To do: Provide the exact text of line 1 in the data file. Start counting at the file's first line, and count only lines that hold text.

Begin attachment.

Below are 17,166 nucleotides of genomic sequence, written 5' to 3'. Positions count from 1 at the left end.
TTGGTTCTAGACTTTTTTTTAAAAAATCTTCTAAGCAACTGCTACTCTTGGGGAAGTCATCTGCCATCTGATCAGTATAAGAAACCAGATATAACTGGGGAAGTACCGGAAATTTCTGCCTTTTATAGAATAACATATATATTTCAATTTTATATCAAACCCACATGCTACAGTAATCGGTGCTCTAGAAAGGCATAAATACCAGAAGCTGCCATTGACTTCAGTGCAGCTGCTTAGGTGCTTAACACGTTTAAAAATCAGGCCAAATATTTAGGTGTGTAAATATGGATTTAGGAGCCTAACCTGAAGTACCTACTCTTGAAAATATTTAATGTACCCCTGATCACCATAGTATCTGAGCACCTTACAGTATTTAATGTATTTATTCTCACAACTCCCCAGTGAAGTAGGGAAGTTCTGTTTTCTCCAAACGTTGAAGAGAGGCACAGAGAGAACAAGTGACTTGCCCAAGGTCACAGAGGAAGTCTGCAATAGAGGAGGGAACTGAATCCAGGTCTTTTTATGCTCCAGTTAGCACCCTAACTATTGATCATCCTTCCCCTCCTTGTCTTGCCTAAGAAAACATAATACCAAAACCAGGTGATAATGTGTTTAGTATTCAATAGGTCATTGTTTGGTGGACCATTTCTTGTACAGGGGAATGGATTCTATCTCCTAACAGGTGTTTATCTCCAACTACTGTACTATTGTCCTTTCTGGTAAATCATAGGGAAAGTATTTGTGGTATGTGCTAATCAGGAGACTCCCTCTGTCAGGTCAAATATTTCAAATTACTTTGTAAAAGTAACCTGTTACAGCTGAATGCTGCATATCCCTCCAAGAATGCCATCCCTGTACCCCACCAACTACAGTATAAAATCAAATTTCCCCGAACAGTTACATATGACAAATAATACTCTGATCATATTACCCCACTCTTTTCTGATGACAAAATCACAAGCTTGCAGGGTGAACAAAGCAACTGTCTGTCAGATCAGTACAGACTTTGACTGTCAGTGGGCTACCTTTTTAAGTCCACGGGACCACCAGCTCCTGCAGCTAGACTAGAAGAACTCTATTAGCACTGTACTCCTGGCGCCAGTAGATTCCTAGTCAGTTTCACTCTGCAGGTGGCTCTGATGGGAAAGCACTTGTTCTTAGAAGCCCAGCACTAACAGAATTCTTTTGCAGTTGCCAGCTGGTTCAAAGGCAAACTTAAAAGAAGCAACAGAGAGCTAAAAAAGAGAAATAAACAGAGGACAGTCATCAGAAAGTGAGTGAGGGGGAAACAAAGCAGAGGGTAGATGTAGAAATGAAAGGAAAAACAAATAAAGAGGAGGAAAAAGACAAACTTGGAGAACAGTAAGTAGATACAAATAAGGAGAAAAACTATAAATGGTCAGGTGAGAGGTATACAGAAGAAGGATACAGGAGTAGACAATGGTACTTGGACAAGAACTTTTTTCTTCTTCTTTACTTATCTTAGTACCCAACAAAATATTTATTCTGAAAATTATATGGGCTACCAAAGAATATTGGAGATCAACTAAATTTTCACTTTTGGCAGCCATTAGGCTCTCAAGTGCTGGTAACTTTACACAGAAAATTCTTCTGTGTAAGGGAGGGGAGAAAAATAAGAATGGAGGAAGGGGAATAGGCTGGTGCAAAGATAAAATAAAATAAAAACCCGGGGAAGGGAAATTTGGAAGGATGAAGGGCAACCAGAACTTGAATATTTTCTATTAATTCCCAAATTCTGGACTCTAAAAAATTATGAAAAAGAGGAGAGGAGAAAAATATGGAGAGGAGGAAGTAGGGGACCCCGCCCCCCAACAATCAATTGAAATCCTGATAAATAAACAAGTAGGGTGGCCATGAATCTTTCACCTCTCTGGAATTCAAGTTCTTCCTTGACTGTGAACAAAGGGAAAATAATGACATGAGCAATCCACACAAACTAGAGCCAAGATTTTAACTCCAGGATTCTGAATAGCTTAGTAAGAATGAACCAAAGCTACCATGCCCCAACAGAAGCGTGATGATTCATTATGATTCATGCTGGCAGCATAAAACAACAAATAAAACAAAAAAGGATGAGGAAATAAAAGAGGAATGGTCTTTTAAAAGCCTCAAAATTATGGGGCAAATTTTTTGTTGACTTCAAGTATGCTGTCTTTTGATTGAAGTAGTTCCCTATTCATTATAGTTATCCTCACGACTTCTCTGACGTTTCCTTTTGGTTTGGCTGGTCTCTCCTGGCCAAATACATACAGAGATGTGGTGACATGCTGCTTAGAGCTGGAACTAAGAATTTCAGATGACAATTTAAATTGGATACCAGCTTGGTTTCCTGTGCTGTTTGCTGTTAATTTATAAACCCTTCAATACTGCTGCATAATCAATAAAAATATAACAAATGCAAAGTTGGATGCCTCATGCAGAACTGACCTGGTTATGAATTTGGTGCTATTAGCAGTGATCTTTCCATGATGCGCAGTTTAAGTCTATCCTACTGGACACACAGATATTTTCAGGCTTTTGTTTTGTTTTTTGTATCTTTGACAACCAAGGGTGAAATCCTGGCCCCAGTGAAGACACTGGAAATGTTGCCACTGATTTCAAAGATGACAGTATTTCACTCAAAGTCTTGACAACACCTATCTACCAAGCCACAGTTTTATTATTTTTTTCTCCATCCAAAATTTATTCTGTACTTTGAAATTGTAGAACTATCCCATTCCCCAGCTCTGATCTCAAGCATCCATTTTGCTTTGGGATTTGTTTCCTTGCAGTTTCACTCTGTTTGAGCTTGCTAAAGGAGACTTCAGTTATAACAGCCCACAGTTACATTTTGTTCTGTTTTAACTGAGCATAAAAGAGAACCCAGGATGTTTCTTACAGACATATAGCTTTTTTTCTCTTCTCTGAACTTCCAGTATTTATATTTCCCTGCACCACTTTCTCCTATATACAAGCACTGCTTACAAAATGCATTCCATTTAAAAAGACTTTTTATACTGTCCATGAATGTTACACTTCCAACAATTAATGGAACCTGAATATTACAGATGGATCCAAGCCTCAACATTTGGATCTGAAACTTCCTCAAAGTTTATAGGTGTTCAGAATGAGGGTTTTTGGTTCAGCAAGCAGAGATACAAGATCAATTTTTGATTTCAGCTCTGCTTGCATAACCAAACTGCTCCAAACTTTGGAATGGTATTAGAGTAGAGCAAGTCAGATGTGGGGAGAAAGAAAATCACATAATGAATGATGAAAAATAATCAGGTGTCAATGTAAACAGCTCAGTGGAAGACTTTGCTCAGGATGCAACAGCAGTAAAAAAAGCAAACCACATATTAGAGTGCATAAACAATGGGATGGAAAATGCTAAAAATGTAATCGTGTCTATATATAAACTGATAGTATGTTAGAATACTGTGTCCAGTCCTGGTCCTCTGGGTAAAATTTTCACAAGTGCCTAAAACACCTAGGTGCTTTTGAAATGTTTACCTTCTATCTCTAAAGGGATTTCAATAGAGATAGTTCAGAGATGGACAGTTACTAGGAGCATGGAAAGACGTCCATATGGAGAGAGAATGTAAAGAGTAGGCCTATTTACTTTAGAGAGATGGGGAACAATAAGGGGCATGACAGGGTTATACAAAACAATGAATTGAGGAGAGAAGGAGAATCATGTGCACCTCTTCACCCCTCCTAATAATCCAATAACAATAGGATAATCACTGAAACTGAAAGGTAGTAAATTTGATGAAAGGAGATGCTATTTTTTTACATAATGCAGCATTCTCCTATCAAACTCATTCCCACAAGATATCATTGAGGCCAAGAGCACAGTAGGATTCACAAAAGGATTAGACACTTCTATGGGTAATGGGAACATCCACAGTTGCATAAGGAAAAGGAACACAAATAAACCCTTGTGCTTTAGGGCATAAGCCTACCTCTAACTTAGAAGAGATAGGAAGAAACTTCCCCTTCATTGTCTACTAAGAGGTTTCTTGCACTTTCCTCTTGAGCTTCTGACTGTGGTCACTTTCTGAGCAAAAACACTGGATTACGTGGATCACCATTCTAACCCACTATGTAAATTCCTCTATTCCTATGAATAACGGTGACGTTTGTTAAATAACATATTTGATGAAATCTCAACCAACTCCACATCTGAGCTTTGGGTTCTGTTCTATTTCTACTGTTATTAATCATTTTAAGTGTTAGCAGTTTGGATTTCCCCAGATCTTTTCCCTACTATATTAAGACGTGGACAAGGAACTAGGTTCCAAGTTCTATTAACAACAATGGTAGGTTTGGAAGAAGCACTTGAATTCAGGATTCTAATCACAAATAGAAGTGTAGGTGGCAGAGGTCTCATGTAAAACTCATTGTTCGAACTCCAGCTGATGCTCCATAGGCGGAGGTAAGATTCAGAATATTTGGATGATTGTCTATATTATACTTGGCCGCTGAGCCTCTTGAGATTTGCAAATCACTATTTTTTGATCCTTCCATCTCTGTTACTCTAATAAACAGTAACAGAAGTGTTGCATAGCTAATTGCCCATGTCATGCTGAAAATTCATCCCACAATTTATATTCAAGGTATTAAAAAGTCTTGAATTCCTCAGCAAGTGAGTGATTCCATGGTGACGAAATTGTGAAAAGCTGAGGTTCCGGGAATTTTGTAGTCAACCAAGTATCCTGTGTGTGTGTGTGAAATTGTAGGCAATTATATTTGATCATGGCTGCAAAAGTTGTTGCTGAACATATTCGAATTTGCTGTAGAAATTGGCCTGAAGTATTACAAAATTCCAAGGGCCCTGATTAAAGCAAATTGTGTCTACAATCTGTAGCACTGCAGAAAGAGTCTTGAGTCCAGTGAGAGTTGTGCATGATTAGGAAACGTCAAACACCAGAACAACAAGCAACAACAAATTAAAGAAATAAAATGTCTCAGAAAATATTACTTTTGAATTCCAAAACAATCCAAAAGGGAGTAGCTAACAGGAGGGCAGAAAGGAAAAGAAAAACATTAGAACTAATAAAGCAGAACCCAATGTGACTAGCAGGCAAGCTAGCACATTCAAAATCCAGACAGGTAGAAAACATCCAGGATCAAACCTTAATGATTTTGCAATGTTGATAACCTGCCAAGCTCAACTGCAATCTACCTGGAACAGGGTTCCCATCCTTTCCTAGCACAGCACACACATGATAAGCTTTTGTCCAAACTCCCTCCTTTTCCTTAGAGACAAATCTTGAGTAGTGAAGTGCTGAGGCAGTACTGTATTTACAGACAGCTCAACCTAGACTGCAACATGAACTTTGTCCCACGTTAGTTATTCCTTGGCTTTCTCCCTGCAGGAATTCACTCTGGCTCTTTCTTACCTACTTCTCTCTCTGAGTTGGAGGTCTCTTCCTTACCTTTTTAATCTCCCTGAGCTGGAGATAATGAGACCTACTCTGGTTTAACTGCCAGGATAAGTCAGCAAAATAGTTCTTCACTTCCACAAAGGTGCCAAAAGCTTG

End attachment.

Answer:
Below are 17,166 nucleotides of genomic sequence, written 5' to 3'. Positions count from 1 at the left end.